Police Act Amendment to be on hold; opposition calls it a bluff

While the issues of fake news and targeted harassment of minorities, marginalised communities and women online need to be targeted, the CPIM needs to also tackle the issue of police harassment and not give them excessive powers.

police act

The CPIM Government in Kerala recently came under fire regarding a new section added to the Kerala Police Act. This empowered police officers to take action against persons on the basis of media posts. Though it seems to have been brought in to curb online spread of hate speech and bullying, it gave excessive powers to the police and wide scope for interpretation. Amid great backlash Pinarayi Vijayan stated that the law will be put on hold, though not repealed.

Background of the Police Act Amendment

On November 21st, the ordinance was promulgated by the Kerala State Governor. It added a new section (118 A.) meant to curb online harassment. It reads:

“118 A. Punishment for making, expressing, publishing or disseminating any matter which is threatening, abusive, humiliating or defamatory. ─ Whoever makes, expresses, publishes or disseminates through any kind of mode of communication, any matter or subject for threatening, abusing, humiliating or defaming a person or class of persons, knowing it to be false and that causes injury to the mind, reputation or property of such person or class of persons or any other person in whom they have interest shall on conviction, be punished with imprisonment for a term which may extend to three years or with fine which may extend to ten thousand rupees or with both.”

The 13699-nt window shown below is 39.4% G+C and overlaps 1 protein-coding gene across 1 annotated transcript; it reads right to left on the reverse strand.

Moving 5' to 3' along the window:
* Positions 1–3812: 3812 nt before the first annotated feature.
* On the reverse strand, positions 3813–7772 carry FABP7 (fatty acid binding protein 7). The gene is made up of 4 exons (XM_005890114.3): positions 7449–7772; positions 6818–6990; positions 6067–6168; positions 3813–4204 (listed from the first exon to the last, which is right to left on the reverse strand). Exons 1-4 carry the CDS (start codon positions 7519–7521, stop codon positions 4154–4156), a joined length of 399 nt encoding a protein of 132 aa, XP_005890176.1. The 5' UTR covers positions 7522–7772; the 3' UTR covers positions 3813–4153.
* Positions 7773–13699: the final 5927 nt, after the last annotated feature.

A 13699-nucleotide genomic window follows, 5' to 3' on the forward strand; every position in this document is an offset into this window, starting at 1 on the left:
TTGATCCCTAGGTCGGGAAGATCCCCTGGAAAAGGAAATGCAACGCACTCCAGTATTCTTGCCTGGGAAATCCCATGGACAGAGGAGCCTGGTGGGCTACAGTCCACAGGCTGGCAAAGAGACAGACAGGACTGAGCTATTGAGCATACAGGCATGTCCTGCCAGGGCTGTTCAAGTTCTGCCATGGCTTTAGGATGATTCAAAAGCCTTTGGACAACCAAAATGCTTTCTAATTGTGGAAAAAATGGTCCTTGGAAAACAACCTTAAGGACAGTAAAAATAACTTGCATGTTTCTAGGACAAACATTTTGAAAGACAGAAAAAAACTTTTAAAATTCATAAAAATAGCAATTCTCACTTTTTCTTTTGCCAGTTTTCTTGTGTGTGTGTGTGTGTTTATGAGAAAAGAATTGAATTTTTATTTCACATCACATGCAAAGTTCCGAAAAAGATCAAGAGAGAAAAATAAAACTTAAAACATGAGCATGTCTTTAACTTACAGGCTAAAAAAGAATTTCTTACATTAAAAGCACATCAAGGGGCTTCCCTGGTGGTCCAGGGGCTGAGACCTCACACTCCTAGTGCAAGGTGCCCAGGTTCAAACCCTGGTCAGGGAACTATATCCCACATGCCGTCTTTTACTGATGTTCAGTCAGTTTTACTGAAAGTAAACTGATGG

Vijayan stated that his Government decided to introduce this laws after repeated complaints of social media being misused. In particular, they had received complaints from women and children who were being harassed. However, as the Wire pointed out there already exist laws which tackle the same.

“There is no need for any misplaced concern in this matter. We all can see a lot of abuse of social media to tarnish and assault individuals. This law is not to curtail the freedom of expression. But to control the cyber assault. Even the media persons have asked for a law. The step is based on all these factors”

But after continued backlash from LDF-supporters and opposition, the CPIM decided to not implement the amended Kerala Police Act. Pinarayi Vijayan wrote on twitter about rethinking the Act while also tackling key issues of cyber bullying, fake news and hate speech:

Opposition leader Ramesh Chennithala, however, called this a “bluff” and demanded that the amendment to the Police Act be repealed. However, many praised the CPIM Government for listening to public opinion and taking action swiftly.

Related: How Social Media, Police & Politics made Bangalore Violence Communal 

Police brutality in Kerala

Regardless of the party in power, police brutality has been a continued issue in Kerala. According to NHRC data released in February of this year, cases of police brutality of people in custody is worse in Kerala than in Chhattisgarh, Bihar, Chhattisgarh, Punjab, and Jharkhand when it comes to police brutality on people under custody. In 2018, the number of custodial deaths in Kerala saw a hundred percent rise.